Tuesday, May 21, 2013
Turning Airpark Dreams Into Lifestyle Realities
The Daher-Socata TBM 850 Elite
Two 10.4-inch primary flight displays flank the center 15-inch multi-function display on the instrument panel. The Garmin G1000 avionics system has been standard on the TBM since 2008.
On the ramp, the TBM is sleek and muscular, its elongated snout of a cowl and nosebowl air intake suggesting an apex avian predator. Externally, there's little to distinguish the 850 Elite from the first TBM, the 700A, introduced in 1990. ("TB" is for Tarbes, site of Socata's headquarters in France, and "M" is for Mooney, Socata's erstwhile partner until leaving the program in 1991.)
The 850 model, introduced in 2006, replaced the 700 series' 700 shp Pratt & Whitney PT6A-64 with the 850 shp PT6A-66D, offering improved climb and cruise performance. (The extra 150 shp isn't available during takeoff or go-arounds while landing, as we'll say more about that later.)
The 850 Elite, unveiled at Sun 'n Fun 2012, features a reconfigurable cabin that allows removal and reorientation of cabin seats for expanded cargo space, and seating options that can be accomplished in about 30 minutes. Optional carbon-fiber interior edging and global Satcom also are available in the Elite.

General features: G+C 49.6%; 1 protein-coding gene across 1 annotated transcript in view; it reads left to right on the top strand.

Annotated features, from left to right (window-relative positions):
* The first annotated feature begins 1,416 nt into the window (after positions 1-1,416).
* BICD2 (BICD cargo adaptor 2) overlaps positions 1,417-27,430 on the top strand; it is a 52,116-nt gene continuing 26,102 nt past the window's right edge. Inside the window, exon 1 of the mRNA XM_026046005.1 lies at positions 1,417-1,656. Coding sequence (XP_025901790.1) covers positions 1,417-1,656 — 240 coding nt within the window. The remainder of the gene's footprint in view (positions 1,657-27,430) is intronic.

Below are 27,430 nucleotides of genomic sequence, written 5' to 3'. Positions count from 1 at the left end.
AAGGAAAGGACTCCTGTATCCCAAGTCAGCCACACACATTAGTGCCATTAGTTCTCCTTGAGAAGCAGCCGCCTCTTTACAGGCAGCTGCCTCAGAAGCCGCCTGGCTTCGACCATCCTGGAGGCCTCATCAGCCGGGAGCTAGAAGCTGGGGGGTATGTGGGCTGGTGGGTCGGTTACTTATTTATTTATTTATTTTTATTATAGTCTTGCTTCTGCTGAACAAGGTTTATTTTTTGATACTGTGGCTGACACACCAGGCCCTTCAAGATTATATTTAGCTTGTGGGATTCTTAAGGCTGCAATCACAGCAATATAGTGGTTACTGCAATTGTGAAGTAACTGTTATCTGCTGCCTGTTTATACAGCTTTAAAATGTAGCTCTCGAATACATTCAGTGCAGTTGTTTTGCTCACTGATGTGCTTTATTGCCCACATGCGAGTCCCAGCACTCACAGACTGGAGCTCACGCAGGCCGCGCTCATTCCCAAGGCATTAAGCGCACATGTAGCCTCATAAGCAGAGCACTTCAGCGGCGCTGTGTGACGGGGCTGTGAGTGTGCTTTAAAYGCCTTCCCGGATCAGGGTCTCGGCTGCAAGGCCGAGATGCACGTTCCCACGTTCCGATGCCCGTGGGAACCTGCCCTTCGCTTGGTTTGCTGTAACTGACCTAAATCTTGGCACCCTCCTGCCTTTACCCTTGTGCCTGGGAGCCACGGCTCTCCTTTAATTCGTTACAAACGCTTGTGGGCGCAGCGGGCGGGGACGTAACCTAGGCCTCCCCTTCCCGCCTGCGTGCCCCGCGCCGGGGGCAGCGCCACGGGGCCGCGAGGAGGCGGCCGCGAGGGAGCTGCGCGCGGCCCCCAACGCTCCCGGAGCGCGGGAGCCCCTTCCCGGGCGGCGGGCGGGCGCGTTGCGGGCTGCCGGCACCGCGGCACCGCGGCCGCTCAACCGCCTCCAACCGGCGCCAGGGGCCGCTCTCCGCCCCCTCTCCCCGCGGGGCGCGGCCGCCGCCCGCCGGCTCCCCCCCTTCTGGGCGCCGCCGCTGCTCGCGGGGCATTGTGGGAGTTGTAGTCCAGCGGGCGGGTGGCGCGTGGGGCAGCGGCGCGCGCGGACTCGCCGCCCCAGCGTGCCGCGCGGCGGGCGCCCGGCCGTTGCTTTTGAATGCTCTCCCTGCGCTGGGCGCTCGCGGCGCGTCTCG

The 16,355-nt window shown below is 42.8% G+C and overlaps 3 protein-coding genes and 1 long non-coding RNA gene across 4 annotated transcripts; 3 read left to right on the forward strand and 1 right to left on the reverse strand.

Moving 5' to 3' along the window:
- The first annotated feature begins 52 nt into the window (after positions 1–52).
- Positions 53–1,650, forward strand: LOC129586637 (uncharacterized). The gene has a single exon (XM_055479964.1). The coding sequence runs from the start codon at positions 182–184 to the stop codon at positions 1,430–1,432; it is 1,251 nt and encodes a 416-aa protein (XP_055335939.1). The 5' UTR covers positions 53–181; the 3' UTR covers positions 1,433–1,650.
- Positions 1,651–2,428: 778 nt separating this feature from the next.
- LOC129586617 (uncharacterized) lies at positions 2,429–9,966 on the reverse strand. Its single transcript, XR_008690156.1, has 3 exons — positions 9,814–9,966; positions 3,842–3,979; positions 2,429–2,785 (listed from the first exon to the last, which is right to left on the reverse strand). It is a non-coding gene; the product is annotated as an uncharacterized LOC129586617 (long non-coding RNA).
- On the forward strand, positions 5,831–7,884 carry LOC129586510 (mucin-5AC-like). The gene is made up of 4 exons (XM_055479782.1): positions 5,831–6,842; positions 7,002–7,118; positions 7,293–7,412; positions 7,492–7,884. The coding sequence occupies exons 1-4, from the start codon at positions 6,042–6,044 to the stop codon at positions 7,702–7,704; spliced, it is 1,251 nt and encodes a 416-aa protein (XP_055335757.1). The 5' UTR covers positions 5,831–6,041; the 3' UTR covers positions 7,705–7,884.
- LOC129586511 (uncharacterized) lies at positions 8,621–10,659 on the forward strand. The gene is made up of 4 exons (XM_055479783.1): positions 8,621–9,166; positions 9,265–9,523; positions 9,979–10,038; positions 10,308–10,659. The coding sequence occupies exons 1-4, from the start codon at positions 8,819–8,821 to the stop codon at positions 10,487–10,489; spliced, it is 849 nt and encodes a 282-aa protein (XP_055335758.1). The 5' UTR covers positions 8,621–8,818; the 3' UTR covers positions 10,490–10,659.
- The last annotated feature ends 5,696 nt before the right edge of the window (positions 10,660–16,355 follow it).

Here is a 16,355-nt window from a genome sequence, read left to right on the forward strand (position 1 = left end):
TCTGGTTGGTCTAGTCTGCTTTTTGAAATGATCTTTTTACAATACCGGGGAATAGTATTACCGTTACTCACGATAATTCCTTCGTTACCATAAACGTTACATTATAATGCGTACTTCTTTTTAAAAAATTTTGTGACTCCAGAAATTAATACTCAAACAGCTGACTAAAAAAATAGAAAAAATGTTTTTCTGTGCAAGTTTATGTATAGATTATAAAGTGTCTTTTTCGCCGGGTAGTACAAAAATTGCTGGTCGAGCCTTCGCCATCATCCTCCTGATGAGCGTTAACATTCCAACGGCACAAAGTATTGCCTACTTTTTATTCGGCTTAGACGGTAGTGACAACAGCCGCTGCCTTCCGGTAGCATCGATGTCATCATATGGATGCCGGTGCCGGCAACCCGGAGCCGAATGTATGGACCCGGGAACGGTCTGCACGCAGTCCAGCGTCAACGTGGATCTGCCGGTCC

The widened passenger/cargo door, introduced with the 700B in 1999, is one of the few noticeable changes to the TBM's original airframe. Electrically operated, the door opens upward while foldout airstairs swing down from the cabin floor.
Even with all the seats in, the TBM has ample hauling capacity. Both back seats fold forward for easy access to the netted 220-pound baggage area at the rear of the cabin. "You can carry saddles," Sarsfield said helpfully, a definite plus for some of the BSFA crew. The nose baggage locker can hold an additional 110 pounds. There's much else to impress on the walkaround.
The aircraft's clean sheet wing was designed to optimize both speed and maneuverability, developed by Socata in partnership with a pair of French research centers.
To simplify maintenance, the de-icing boots are on removable panels, three on each wing, facilitating repairs or swap-outs if a boot needs replacement or a leading edge gets dinged. The already beefy landing gear were bulked up for the introduction of the 700C2 in 2003.
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